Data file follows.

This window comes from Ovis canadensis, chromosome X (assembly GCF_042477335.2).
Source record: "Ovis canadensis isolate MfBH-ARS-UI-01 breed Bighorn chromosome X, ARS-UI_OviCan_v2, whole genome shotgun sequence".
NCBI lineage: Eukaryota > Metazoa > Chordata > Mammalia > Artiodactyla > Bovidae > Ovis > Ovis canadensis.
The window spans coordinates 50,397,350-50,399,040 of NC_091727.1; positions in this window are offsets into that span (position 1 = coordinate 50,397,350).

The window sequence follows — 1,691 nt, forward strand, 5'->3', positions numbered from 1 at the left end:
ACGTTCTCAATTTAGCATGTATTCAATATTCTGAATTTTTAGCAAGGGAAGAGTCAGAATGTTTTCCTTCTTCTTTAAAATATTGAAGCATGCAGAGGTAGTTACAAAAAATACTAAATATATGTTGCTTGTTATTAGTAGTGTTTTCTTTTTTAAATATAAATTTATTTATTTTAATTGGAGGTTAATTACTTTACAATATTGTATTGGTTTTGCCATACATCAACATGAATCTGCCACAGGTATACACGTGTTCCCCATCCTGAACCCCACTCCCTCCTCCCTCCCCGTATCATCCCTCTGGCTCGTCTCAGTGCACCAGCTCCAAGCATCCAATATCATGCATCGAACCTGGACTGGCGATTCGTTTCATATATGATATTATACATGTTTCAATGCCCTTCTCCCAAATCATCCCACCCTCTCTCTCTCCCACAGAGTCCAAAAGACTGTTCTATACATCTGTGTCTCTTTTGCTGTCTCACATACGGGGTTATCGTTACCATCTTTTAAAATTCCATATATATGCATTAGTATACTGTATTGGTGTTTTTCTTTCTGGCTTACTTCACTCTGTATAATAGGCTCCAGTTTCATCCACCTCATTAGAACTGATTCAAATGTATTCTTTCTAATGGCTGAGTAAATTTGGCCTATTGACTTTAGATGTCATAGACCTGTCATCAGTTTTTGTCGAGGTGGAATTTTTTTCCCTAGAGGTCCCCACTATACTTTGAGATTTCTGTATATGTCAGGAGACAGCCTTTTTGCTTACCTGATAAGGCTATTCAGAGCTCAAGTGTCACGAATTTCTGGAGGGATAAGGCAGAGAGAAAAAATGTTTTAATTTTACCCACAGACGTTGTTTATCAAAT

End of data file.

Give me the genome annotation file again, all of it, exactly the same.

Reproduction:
This window comes from Ovis canadensis, chromosome X (assembly GCF_042477335.2).
Source record: "Ovis canadensis isolate MfBH-ARS-UI-01 breed Bighorn chromosome X, ARS-UI_OviCan_v2, whole genome shotgun sequence".
NCBI lineage: Eukaryota > Metazoa > Chordata > Mammalia > Artiodactyla > Bovidae > Ovis > Ovis canadensis.
The window spans coordinates 50,397,350-50,399,040 of NC_091727.1; positions in this window are offsets into that span (position 1 = coordinate 50,397,350).

The window sequence follows — 1,691 nt, forward strand, 5'->3', positions numbered from 1 at the left end:
ACGTTCTCAATTTAGCATGTATTCAATATTCTGAATTTTTAGCAAGGGAAGAGTCAGAATGTTTTCCTTCTTCTTTAAAATATTGAAGCATGCAGAGGTAGTTACAAAAAATACTAAATATATGTTGCTTGTTATTAGTAGTGTTTTCTTTTTTAAATATAAATTTATTTATTTTAATTGGAGGTTAATTACTTTACAATATTGTATTGGTTTTGCCATACATCAACATGAATCTGCCACAGGTATACACGTGTTCCCCATCCTGAACCCCACTCCCTCCTCCCTCCCCGTATCATCCCTCTGGCTCGTCTCAGTGCACCAGCTCCAAGCATCCAATATCATGCATCGAACCTGGACTGGCGATTCGTTTCATATATGATATTATACATGTTTCAATGCCCTTCTCCCAAATCATCCCACCCTCTCTCTCTCCCACAGAGTCCAAAAGACTGTTCTATACATCTGTGTCTCTTTTGCTGTCTCACATACGGGGTTATCGTTACCATCTTTTAAAATTCCATATATATGCATTAGTATACTGTATTGGTGTTTTTCTTTCTGGCTTACTTCACTCTGTATAATAGGCTCCAGTTTCATCCACCTCATTAGAACTGATTCAAATGTATTCTTTCTAATGGCTGAGTAAATTTGGCCTATTGACTTTAGATGTCATAGACCTGTCATCAGTTTTTGTCGAGGTGGAATTTTTTTCCCTAGAGGTCCCCACTATACTTTGAGATTTCTGTATATGTCAGGAGACAGCCTTTTTGCTTACCTGATAAGGCTATTCAGAGCTCAAGTGTCACGAATTTCTGGAGGGATAAGGCAGAGAGAAAAAATGTTTTAATTTTACCCACAGACGTTGTTTATCAAAT